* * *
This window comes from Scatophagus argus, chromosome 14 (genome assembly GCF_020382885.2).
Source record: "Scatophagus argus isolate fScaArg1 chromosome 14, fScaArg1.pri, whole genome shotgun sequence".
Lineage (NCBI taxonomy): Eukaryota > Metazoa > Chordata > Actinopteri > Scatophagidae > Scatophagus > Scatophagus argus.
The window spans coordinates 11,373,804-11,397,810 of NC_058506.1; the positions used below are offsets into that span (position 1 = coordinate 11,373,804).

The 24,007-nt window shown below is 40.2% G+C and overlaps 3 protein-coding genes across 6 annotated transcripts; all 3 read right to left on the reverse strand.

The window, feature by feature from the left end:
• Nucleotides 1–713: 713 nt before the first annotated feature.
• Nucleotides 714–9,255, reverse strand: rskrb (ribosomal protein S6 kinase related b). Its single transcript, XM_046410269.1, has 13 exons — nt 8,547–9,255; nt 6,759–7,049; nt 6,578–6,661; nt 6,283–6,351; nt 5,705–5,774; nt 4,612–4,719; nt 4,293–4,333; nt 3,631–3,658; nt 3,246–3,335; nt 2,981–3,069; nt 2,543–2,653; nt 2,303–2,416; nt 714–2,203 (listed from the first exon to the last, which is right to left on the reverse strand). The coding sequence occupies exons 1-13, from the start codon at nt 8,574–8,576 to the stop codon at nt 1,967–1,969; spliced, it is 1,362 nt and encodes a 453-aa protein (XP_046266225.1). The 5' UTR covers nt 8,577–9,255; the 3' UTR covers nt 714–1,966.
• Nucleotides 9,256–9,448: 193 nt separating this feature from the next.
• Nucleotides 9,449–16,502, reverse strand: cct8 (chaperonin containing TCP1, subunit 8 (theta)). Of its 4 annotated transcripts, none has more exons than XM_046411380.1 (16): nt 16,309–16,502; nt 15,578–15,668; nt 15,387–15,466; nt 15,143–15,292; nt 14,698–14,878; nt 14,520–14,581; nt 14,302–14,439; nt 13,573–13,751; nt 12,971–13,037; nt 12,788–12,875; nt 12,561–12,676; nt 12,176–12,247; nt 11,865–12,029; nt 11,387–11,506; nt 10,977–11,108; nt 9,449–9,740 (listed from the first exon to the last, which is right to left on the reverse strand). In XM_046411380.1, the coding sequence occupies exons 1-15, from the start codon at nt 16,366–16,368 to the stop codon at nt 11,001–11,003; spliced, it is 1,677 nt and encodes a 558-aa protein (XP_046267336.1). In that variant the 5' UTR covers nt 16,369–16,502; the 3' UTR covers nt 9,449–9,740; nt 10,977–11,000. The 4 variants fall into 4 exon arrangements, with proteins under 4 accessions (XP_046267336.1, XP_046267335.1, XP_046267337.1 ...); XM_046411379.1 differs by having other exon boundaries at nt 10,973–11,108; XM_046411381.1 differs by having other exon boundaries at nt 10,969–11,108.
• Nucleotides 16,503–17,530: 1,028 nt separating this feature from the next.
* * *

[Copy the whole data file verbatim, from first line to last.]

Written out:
This window comes from Scatophagus argus, chromosome 14 (genome assembly GCF_020382885.2).
Source record: "Scatophagus argus isolate fScaArg1 chromosome 14, fScaArg1.pri, whole genome shotgun sequence".
Lineage (NCBI taxonomy): Eukaryota > Metazoa > Chordata > Actinopteri > Scatophagidae > Scatophagus > Scatophagus argus.
The window spans coordinates 11,373,804-11,397,810 of NC_058506.1; the positions used below are offsets into that span (position 1 = coordinate 11,373,804).

The 24,007-nt window shown below is 40.2% G+C and overlaps 3 protein-coding genes across 6 annotated transcripts; all 3 read right to left on the reverse strand.

The window, feature by feature from the left end:
• Nucleotides 1–713: 713 nt before the first annotated feature.
• Nucleotides 714–9,255, reverse strand: rskrb (ribosomal protein S6 kinase related b). Its single transcript, XM_046410269.1, has 13 exons — nt 8,547–9,255; nt 6,759–7,049; nt 6,578–6,661; nt 6,283–6,351; nt 5,705–5,774; nt 4,612–4,719; nt 4,293–4,333; nt 3,631–3,658; nt 3,246–3,335; nt 2,981–3,069; nt 2,543–2,653; nt 2,303–2,416; nt 714–2,203 (listed from the first exon to the last, which is right to left on the reverse strand). The coding sequence occupies exons 1-13, from the start codon at nt 8,574–8,576 to the stop codon at nt 1,967–1,969; spliced, it is 1,362 nt and encodes a 453-aa protein (XP_046266225.1). The 5' UTR covers nt 8,577–9,255; the 3' UTR covers nt 714–1,966.
• Nucleotides 9,256–9,448: 193 nt separating this feature from the next.
• Nucleotides 9,449–16,502, reverse strand: cct8 (chaperonin containing TCP1, subunit 8 (theta)). Of its 4 annotated transcripts, none has more exons than XM_046411380.1 (16): nt 16,309–16,502; nt 15,578–15,668; nt 15,387–15,466; nt 15,143–15,292; nt 14,698–14,878; nt 14,520–14,581; nt 14,302–14,439; nt 13,573–13,751; nt 12,971–13,037; nt 12,788–12,875; nt 12,561–12,676; nt 12,176–12,247; nt 11,865–12,029; nt 11,387–11,506; nt 10,977–11,108; nt 9,449–9,740 (listed from the first exon to the last, which is right to left on the reverse strand). In XM_046411380.1, the coding sequence occupies exons 1-15, from the start codon at nt 16,366–16,368 to the stop codon at nt 11,001–11,003; spliced, it is 1,677 nt and encodes a 558-aa protein (XP_046267336.1). In that variant the 5' UTR covers nt 16,369–16,502; the 3' UTR covers nt 9,449–9,740; nt 10,977–11,000. The 4 variants fall into 4 exon arrangements, with proteins under 4 accessions (XP_046267336.1, XP_046267335.1, XP_046267337.1 ...); XM_046411379.1 differs by having other exon boundaries at nt 10,973–11,108; XM_046411381.1 differs by having other exon boundaries at nt 10,969–11,108.
• Nucleotides 16,503–17,530: 1,028 nt separating this feature from the next.